3 comments:

John W. Loftus said...

I'll have to consider this in some detail later, but here are a few comments. This is your turf, baby, and I step in lightly, knowing full well you are much better informed than I am on this.

If the AFR is successful, it doesn't necessarily lead to the Christian God. This you'll grant me. Maybe the argument leads us to rethink materialism, as you've indicated. Maybe matter is much different and more bizzare then we think? After all, to my knowledge no one yet had found the smallest particle in the universe. It must exist, or does it?

Furthermore, you do realize that some, if not all of the same problems that we have accounting for rationality and consciousness if God does not exist(or a non-material spirit), applies in similar ways to God himself, if he does. Surely you've seen the essays out there questioning whether God can think, and questioning whether God is a metaphysically free being. I think these are the problems one has wherever the buck stops, correct? You press the Euthyphro dilemna against me, and I press it against you.

The whole issue of consciousness, rationality and the mind/brain problem hasn't been satisfactorily solved in my opinion, on either side of the fence. But one thing seems crystal clear to me: there can be no causation from body to soul or soul to body unless they share some "point of contact."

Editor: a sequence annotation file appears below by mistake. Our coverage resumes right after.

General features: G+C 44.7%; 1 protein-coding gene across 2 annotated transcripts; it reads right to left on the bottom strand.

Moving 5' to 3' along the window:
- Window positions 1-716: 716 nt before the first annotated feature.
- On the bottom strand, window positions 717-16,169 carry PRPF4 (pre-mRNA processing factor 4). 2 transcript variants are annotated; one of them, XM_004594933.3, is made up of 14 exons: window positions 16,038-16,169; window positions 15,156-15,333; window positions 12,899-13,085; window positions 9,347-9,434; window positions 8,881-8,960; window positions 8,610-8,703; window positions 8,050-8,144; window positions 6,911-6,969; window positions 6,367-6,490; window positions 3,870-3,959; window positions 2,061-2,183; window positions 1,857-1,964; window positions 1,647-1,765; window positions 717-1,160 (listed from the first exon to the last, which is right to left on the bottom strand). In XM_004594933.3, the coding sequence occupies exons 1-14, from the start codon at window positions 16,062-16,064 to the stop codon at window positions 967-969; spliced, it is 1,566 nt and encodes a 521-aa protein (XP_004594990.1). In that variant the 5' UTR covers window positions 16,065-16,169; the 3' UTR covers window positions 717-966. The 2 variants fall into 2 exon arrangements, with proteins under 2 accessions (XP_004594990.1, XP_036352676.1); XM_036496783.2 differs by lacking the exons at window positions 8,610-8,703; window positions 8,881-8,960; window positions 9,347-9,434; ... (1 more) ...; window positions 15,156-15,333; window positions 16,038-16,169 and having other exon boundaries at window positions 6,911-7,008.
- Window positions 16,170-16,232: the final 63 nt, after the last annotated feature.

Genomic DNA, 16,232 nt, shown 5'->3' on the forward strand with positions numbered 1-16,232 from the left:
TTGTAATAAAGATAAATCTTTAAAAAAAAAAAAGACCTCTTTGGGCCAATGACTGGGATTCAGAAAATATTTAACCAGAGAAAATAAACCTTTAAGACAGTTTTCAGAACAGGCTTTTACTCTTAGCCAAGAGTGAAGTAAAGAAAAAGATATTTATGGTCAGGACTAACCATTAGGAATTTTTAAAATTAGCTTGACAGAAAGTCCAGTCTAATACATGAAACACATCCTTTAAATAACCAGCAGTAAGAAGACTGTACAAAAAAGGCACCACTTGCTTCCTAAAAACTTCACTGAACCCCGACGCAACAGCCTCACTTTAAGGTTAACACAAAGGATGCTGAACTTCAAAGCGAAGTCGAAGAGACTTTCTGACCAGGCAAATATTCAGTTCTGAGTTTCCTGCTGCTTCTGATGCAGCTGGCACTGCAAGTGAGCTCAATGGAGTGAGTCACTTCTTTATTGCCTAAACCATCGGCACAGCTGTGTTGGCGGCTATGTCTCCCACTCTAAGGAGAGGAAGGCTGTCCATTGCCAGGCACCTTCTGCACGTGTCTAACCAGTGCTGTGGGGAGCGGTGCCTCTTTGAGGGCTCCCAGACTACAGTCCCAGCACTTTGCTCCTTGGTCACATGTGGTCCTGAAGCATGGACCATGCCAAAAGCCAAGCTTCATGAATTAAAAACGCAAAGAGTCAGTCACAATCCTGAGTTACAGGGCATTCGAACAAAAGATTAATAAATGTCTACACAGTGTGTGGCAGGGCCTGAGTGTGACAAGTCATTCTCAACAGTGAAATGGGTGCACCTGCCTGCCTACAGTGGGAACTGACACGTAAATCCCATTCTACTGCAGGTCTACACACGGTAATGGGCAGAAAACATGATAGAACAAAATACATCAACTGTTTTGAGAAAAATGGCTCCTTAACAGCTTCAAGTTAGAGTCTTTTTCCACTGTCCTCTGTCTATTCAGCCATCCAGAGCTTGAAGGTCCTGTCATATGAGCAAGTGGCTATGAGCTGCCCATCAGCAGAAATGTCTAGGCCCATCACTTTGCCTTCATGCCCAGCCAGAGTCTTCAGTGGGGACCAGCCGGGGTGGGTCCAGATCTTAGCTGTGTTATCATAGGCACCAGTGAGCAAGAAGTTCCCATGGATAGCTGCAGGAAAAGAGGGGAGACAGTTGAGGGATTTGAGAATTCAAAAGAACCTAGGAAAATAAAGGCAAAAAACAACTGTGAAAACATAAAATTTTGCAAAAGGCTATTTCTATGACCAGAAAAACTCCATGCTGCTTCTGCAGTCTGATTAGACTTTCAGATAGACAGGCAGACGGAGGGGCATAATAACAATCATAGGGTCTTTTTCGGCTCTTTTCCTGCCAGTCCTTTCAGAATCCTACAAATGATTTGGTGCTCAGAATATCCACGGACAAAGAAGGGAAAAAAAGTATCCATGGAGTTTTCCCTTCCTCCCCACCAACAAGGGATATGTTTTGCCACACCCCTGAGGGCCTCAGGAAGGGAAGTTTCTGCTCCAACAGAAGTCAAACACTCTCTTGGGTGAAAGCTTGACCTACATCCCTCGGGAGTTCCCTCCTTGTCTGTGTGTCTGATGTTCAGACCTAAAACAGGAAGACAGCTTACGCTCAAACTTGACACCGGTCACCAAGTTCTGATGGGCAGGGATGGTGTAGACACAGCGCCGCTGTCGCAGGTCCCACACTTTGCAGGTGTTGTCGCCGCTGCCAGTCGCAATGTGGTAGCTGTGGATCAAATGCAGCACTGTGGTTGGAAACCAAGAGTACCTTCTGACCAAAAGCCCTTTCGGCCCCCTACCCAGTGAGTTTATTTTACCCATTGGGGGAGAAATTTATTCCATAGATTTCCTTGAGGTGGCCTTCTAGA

But the main problem I see here, is that we are biological human beings, not merely matter, if this distinction can be made, and I think it can. As biological systems we have developed the rationality to know how to survive in this world. For instance, as we observe the drinking patterns of a deer we can hunt it down while it is drinking. Human beings who didn't draw such connections didn't survive, based on the theory of evolution. We also had to deal with other human beings in social relationships, and so in order to do so we had to draw conclusions about human behavior and learn to argue our cases to get our way. Compare the standards of acceptable reasoning in the ancient world, especially in the Bible with how the NT writers used the OT, then you know we have developed stricter standards for the acceptance of arguments. Socrates, for instance, could not get away with saying that if we know the good, we'll do the good, nor could Plato get away with his statements on the soul, since we would ask him to define what he meant.

You make me think, and I appreciate it. I'll check back later. Maybe we should just trade books?

interlocutor said...

What [AFR] does is insist that both sides in the dispute agree that there is rational inference, but while one side is trying to explain the rational in terms of the non-rational, our side is not. --From your previous post on this argument.